So what does a ccTLD operator do when they’re worried about cashflow?
They go off and spend thousands on a glossy annual report obviously!
The IEDR’s annual report and review for 2008 is the glossiest one they’ve produced to date. As usual it contains plenty of fluff while ignoring anything of substance.
In the Chairman’s introductory statement they reveal that:
“The board has agreed terms of reference for a Policy Advisory Committee (PAC) to advise on .ie namespace policy matters, the membership to be representative of relevant stakeholder organisations”
Well that’s charming.
The document that was being discussed between the IEDR and its resellers was firmly slanted in the IEDR’s favour and had not been accepted by the reseller community.
So now it looks like the IEDR have done what they always do and unilaterally implemented a change without accepting feedback from the companies that pay their bills (registrars / resellers) or those that give them a raison d’etre (registrants).
Scanlan goes on to infer that the IEDR have been appointed as the registry operator for the .ie namespace permanently. This is not the case, unless whoever wrote the Comreg documents is a very bad communicator, which I somehow doubt.
Making repeated reference to the Comreg report is annoying, as Comreg did not actually publish the report of the external consultants. All that was published was the result of the public consultation – and even that was months behind schedule and did not reveal anything really meaty.
So what about the rest of this year’s report?
Well it has got lots of plenty glossy photos of IE registrants (Why aren’t they using this in publications that the public see???) there isn’t a huge amount of substance.
The report states the following about the aftermarket which underlines the level of their ignorance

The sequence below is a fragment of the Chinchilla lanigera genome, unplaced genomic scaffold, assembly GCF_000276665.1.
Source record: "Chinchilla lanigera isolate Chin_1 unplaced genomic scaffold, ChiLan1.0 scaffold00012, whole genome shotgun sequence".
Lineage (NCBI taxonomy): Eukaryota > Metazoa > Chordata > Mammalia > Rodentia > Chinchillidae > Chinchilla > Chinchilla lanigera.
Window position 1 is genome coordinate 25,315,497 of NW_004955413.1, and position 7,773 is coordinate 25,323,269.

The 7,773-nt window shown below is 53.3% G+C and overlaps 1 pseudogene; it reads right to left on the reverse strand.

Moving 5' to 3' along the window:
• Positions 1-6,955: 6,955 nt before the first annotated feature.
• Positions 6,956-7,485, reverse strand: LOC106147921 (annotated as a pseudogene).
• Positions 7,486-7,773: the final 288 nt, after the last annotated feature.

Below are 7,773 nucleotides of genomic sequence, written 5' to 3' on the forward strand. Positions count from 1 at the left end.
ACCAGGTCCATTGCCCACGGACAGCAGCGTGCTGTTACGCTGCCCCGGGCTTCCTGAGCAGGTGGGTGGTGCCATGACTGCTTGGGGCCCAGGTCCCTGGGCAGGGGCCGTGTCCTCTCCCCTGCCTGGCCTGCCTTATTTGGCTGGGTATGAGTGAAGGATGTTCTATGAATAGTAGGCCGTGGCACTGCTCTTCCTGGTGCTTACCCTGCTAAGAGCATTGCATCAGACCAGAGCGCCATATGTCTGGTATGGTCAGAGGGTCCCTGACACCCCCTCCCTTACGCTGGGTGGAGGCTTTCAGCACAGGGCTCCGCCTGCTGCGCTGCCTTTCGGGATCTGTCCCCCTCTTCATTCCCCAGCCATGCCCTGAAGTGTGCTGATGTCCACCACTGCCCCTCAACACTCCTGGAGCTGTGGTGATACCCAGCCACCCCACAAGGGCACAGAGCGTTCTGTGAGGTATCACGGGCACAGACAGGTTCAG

“.. Furthermore, there is no secondary market for .ie domains, which reduces the incentive for ‘domainers’ to engage in cybersquatting and domain warehousing”
So all “domainers” are “cybersquatters”?
Why does the IEDR have such a ridiculous fear of the secondary market?
Other registry operators such as AFNIC, which also restricts registrations to some degree, do not see aftermarket activity in such negative terms.
It could also be argued that the registry’s restriction on trade in domains is unlawful
One could also argue that the IEDR’s current “managed registry” model, whatever that is exactly, contravenes Article 10 of the European Convention on Human Rights.
In case you’re not familiar with that specific article here it is:
1. Everyone has the right to freedom of expression. this right shall include freedom to hold opinions and to receive and impart information and ideas without interference by public authority and regardless of frontiers. This article shall not prevent States from requiring the licensing of broadcasting, television or cinema enterprises.
2. The exercise of these freedoms, since it carries with it duties and responsibilities, may be subject to such formalities, conditions, restrictions or penalties as are prescribed by law and are necessary in a democratic society, in the interests of national security, territorial integrity or public safety, for the prevention of disorder or crime, for the protection of health or morals, for the protection of the reputation or the rights of others, for preventing the disclosure of information received in confidence, or for maintaining the authority and impartiality of the judiciary. “
Has anyone ever challenged the consitutionality of the IEDR’s stance?
As a body that draws its powers from Comreg’s regulation and Irish legislation it cannot continually use the excuse of being a private company.
But I still fail to see how the IEDR can justify the expense of a glossy report like this yet be incapable of communicating an important policy change to its stakeholders (sole traders may now register their surname). Spending money on improving their communications with stakeholders would appear to be a better way of investing their funds.
Do Comreg care enough to actually act?
Or will they sit idly by while the IEDR cherrypick which voices to hear and implement policy changes with little or no real input?
UPDATE: I’ve attached the full report (4.2 MB PDF):
IEDR AN Report 08-web.pdf